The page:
and contains seven stars, three of form what is called the belt of Orvo OR PHEUS, one of the old bards of the Gre who is fabled to have tamed the wild animals by his lyre. There is a legend that his wife, Euryd'ice, having died, he followed her to the infernal abode of Pluto, and, by the charms of his music, won her back from the inexorable deity. An Orphean song is one that pleases like the strains of Orpheus. OSCILLATION, a motion backward and for

ward, like that of a pendulum. Os'SIAN, the name of a supposed Scottish bard, who lived in the third century. His productions were first given to the world in an English version by James M'Pherson, in 1760, with the assurance that these were translations made by himself from ancient Erse manuscripts. There was a long controversy as to the genuineness of these poems, which was finally settled by the decision of the Highland Society, in 1805, that they had not been able to obtain any one poem the same in title and tenor with the poems of Ossian. It is believed, however, that there was much traditional foundation for the poems as they now exist. For extracts, see pp 47, 48.

OVIEDO (ō-ve-a'do), a city in the north-west of Spain, having a fine cathedral. OWL. The name of this dissonant night bird, according to Trench, has the same origin with "howl," differing from it only in the omission of the aspirate letter. OX'FORD, a city of England, having a university founded or revived by King Alfred; which university consists of twenty colleges, each with separate students and teachers, but all united under one government. An Oxonian is one who studies at Oxford. OXYDA'TION, the act of combining with oxygen.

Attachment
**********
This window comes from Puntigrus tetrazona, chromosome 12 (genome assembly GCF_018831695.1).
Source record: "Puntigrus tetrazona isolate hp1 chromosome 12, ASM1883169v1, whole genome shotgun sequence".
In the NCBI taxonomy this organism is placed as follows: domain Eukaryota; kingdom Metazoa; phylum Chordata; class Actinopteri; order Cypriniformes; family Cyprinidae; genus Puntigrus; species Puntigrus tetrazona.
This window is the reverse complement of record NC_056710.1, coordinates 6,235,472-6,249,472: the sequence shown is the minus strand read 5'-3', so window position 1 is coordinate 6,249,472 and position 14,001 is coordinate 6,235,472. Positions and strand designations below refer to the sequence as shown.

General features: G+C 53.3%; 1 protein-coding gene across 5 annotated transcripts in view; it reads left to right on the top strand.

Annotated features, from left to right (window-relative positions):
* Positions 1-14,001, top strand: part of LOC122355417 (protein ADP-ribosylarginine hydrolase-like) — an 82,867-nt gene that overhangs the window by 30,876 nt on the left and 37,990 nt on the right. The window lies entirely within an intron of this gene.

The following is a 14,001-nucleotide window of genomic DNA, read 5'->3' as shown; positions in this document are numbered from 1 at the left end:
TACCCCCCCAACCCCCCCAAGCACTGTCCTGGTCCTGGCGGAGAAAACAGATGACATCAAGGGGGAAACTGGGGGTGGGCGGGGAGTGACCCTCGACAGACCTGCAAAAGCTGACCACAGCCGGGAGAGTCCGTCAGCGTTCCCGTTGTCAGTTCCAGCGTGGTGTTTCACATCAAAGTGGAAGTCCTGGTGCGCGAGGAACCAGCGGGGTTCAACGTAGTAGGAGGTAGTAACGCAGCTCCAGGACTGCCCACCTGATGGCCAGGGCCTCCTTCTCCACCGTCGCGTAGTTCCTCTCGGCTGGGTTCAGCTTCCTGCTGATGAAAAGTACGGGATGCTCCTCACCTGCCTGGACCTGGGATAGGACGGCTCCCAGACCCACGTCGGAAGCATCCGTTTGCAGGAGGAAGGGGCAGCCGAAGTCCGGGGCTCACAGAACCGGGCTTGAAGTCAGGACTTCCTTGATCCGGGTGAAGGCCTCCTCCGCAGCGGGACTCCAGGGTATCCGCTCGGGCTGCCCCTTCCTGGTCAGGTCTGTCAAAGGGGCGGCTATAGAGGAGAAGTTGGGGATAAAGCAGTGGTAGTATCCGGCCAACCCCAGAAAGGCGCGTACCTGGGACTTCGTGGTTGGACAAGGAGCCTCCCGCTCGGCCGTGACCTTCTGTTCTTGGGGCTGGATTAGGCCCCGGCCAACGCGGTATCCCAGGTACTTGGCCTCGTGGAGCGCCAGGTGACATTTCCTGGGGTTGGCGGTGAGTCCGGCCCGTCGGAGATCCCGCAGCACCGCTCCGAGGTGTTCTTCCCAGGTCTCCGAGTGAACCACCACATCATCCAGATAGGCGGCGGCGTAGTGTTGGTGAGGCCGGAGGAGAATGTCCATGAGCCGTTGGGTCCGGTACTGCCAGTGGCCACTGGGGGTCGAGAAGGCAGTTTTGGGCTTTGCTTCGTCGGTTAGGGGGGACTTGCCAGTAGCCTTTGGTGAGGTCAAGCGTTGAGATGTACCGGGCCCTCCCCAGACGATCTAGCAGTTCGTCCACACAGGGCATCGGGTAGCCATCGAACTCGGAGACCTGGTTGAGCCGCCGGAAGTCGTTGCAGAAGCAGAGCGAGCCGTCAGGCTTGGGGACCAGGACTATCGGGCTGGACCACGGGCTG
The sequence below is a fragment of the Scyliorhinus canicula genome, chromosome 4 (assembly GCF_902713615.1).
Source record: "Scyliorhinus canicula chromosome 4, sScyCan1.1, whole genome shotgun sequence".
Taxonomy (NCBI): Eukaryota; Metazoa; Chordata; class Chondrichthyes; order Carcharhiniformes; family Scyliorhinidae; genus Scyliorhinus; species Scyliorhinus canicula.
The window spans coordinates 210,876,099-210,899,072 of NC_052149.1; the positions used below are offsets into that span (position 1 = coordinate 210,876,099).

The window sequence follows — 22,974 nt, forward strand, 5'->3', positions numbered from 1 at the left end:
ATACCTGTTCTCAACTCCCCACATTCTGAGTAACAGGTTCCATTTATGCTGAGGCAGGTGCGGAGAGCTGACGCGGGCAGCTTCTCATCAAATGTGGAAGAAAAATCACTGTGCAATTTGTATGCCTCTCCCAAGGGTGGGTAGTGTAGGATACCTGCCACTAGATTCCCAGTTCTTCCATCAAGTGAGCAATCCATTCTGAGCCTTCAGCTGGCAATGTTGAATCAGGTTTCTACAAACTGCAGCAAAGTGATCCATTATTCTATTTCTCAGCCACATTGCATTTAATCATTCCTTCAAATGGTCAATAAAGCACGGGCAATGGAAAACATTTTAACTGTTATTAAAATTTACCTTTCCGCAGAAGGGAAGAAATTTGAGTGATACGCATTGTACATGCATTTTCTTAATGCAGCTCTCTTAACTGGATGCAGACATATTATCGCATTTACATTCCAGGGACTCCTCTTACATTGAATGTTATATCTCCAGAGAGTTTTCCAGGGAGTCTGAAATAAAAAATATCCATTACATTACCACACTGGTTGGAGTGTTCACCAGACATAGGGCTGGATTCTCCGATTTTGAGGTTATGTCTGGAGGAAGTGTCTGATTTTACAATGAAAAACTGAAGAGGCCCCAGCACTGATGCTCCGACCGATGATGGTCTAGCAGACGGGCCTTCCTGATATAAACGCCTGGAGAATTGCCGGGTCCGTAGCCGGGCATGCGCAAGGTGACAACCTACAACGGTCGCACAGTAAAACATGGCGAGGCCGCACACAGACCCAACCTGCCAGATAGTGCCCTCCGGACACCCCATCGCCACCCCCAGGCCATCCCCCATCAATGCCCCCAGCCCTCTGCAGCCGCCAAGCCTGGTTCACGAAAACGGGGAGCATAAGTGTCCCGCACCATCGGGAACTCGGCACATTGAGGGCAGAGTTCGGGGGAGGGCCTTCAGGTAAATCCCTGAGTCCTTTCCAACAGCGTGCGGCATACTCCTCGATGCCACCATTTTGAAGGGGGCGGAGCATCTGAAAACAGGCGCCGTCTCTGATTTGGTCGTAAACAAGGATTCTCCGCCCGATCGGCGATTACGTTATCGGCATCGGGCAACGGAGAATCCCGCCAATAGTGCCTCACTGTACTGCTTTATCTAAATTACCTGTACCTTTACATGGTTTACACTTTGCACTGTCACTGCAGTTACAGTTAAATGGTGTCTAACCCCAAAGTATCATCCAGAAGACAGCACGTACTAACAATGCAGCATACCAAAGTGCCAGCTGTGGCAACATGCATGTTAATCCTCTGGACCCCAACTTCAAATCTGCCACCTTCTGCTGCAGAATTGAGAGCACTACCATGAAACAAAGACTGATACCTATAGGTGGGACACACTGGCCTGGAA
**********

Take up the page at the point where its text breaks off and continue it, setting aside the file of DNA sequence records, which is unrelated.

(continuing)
OXYGEN (Gr. oxys, acid, gennaein, to generate). This important element was discovered by Dr. Priestley, in 1774. It was called vital air, &c., from its property of supporting combustion and animal life a term changed to oxygen from its property of giving acidity to compounds in which it predominates. See pp. 361, 362.

PAD'UA, an old city of the north of Italy,

strongly fortified, and now held by Austria. It has a once celebrated university. PA'GOD, or PAGO'DA, the East Indian name for a temple containing an idol. Sometimes it signifies the idol itself. PALACE is from Pala'tium, the court of the kings and emperors of ancient Rome, The Palatium was so named because it was built on the Pal'atine Hill. Palatine is supposed to have been originally Balatin, from the sound of the cattle which in the early days of Rome were kept there. Thus from the lowing of a cow we have his beautiful word palace